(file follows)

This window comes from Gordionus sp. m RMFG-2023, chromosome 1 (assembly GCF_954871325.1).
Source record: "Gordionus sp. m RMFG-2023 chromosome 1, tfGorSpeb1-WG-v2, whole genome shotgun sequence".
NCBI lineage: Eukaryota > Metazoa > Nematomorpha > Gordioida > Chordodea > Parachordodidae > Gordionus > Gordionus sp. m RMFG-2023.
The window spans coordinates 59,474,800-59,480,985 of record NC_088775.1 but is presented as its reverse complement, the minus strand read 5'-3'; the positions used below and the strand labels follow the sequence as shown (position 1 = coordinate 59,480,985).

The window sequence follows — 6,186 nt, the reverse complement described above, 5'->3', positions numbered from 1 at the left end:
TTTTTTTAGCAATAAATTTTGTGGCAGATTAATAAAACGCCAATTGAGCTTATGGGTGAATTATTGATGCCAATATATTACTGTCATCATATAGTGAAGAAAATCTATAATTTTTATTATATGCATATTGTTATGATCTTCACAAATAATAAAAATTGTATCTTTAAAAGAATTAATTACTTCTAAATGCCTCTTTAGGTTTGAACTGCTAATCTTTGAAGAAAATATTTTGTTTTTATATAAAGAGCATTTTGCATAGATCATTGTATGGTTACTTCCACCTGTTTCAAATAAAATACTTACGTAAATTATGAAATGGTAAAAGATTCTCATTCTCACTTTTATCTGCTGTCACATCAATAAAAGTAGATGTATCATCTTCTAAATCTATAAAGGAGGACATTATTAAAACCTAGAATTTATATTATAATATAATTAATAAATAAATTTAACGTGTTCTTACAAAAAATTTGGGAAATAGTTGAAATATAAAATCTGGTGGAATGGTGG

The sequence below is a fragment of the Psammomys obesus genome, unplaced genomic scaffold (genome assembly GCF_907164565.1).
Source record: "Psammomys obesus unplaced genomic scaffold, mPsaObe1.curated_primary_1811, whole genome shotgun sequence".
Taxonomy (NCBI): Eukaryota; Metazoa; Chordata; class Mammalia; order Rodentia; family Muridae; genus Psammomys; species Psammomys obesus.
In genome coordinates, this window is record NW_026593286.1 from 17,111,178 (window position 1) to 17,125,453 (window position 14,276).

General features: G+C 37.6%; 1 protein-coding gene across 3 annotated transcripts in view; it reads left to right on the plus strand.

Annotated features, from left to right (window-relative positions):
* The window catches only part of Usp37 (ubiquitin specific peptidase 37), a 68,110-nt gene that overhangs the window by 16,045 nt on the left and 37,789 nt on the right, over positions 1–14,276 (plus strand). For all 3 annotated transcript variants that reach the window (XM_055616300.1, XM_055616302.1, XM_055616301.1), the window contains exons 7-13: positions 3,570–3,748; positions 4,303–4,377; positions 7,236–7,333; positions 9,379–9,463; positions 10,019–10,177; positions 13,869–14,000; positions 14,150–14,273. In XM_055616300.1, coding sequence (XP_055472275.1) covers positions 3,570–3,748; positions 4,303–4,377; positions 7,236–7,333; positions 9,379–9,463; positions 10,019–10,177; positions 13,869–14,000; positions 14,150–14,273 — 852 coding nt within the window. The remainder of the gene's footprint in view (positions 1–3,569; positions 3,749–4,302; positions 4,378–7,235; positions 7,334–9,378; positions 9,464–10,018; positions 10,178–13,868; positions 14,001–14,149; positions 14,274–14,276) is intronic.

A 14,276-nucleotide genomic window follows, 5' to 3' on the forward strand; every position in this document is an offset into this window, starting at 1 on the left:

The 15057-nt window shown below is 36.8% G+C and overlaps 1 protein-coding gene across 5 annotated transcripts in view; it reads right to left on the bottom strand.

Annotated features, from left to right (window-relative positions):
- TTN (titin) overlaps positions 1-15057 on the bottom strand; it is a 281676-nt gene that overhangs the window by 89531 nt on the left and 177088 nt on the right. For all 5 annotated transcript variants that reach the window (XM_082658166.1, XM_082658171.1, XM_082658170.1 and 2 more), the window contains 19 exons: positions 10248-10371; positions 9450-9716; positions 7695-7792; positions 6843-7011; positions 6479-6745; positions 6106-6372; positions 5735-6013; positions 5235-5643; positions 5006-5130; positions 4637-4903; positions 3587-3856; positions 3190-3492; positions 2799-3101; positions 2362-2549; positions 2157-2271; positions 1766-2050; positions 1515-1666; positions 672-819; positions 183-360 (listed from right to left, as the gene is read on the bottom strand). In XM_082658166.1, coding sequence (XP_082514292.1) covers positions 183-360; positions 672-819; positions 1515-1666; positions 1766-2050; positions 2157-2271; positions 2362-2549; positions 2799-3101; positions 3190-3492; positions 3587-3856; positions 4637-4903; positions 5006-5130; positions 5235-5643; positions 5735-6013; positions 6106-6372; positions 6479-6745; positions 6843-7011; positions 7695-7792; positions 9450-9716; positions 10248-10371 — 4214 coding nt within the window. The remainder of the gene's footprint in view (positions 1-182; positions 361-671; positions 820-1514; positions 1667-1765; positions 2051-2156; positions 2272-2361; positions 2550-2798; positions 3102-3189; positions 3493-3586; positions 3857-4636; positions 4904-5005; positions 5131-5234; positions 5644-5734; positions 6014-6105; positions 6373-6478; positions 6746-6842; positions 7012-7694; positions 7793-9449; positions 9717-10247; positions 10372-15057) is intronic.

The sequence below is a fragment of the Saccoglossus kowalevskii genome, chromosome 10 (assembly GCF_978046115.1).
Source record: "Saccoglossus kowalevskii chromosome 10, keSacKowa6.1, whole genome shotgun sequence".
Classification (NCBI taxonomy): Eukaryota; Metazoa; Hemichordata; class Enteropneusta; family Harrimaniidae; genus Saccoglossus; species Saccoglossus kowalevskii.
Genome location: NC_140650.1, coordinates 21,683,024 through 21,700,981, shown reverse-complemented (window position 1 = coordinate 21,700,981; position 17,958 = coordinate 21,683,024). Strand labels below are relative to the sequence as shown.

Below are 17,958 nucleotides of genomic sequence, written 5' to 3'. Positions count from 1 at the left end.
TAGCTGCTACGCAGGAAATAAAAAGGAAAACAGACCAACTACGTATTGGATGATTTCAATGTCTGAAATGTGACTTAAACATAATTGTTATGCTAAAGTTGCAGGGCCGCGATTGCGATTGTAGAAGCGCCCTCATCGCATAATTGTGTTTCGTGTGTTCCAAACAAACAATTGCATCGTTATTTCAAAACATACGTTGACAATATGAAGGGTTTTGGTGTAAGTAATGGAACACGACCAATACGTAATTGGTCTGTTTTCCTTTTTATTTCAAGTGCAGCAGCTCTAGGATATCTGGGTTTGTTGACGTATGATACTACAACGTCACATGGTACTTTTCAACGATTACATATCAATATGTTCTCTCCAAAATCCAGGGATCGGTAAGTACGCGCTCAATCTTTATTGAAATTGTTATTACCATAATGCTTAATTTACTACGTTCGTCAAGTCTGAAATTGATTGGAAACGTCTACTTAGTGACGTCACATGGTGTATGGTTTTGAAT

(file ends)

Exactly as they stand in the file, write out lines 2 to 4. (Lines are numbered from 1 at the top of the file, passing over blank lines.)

Source record: "Gordionus sp. m RMFG-2023 chromosome 1, tfGorSpeb1-WG-v2, whole genome shotgun sequence".
NCBI lineage: Eukaryota > Metazoa > Nematomorpha > Gordioida > Chordodea > Parachordodidae > Gordionus > Gordionus sp. m RMFG-2023.
The window spans coordinates 59,474,800-59,480,985 of record NC_088775.1 but is presented as its reverse complement, the minus strand read 5'-3'; the positions used below and the strand labels follow the sequence as shown (position 1 = coordinate 59,480,985).